I have created an initiative for change. My abuser has a lengthy history of violence and abuse. Like many violent offenders, he has gotten away with his crimes with little to no accountability. Studies have shown in domestic violence probation alone with repeat violent offenders is not enough to prevent recidivism.
BACKGROUND FOR CHANGE
Imposing a light sentence will not prevent abuse or future victimization. Judges and prosecutors are quick to give diversion programs and less intrusive programs to repeat abusers and individuals with prior criminal histories who have a higher propensity and risk for future victimization of others.
Each state has different mandatory sentencing for domestic violence if found guilty or a guilty plea is taken. The commonality among each state is that the domestic violence defendants are prosecuted for misdemeanors. The United States Civil Rights Commission and National Council of Juvenile and Family Court Judges greatly oppose this practice. Moreover, many jurisdictions routinely divert abuse cases to get a high rate of conditional discharge, a low rate of incarceration and a low rate of fines and probation/court supervision.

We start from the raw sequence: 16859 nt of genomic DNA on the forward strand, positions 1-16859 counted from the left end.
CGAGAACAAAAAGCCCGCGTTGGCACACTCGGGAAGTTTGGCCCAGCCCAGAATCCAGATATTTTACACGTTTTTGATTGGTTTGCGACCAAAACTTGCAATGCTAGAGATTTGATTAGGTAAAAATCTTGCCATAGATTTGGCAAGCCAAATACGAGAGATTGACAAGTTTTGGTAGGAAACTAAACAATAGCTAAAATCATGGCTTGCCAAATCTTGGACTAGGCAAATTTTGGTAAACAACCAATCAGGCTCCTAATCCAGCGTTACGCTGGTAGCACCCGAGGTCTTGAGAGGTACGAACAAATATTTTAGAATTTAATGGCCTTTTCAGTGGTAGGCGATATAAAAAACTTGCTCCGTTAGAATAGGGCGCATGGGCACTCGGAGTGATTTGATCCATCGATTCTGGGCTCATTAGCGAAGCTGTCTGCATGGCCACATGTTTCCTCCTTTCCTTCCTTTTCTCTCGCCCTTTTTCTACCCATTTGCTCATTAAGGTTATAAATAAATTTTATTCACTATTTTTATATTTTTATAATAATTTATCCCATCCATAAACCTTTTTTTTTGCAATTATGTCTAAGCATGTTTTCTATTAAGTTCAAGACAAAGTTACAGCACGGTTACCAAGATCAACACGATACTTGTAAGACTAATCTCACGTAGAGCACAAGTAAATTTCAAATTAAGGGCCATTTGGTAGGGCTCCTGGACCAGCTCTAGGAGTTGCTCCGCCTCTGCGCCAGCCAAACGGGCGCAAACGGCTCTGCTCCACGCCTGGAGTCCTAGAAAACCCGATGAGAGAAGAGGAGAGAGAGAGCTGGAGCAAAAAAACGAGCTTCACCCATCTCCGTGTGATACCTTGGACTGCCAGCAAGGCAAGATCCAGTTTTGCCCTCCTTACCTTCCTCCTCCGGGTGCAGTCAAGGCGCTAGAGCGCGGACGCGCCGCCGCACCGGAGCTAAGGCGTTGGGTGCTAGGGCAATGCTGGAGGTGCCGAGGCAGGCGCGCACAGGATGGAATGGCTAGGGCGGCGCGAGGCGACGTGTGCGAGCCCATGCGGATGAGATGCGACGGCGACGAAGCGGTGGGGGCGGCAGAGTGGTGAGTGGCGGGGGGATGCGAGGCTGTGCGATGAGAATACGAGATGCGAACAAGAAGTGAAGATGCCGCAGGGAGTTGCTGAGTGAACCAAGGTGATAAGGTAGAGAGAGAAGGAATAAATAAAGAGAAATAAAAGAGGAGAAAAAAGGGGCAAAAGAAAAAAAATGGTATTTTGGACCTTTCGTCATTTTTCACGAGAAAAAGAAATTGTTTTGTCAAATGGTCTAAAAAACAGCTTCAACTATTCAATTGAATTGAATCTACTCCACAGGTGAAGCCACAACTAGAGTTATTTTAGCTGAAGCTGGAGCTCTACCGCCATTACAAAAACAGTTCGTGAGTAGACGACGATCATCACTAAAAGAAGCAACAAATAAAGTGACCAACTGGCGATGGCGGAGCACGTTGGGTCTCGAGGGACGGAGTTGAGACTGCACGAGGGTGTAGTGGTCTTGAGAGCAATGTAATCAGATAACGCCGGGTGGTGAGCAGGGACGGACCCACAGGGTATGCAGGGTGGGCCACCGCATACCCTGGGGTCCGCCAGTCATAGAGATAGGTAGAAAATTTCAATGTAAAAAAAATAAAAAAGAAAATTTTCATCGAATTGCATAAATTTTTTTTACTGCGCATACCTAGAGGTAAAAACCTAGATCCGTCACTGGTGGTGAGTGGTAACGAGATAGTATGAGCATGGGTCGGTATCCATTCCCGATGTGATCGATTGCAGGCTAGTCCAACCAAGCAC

The conditional discharge typically includes specialized programs that include a batterer treatment program, drug and alcohol abstinence and testing, mental health evaluation, restriction from weapons and no contact with the victim. Studies have shown less than half of those ordered into these programs are ordered into anger management.
In the state of California, under Cal. Penal Code §1203.097 batterers are mandated to be sentenced to three-years’ probation, plus a three-year order of protection must be set in place, the defendant must complete a batterer program of no less than a year, complete community service, complete substance abuse treatment, pay restitution, pay $5,000 to a battered woman’s shelter and pay a minimum fine of $200. However, studies completed in 2005 there is a widespread variance where prosecutors are allowing defendants to take a plea to a lesser crime to a non-domestic violence crime such as assault or trespass to avoid these penalties.
Research shows Judges during the sentencing phase and during the plea bargain offering stage, often the defendant’s “prior criminal histories, suggesting that prosecutors and judges disregard prior records that are not related to domestic violence.” As well, “prior criminal histories and severity”. Felony convictions are less likely to be sought and the defendant is more likely to reoffend.
You can read more HERE
MY INIATIATIVE FOR CHANGE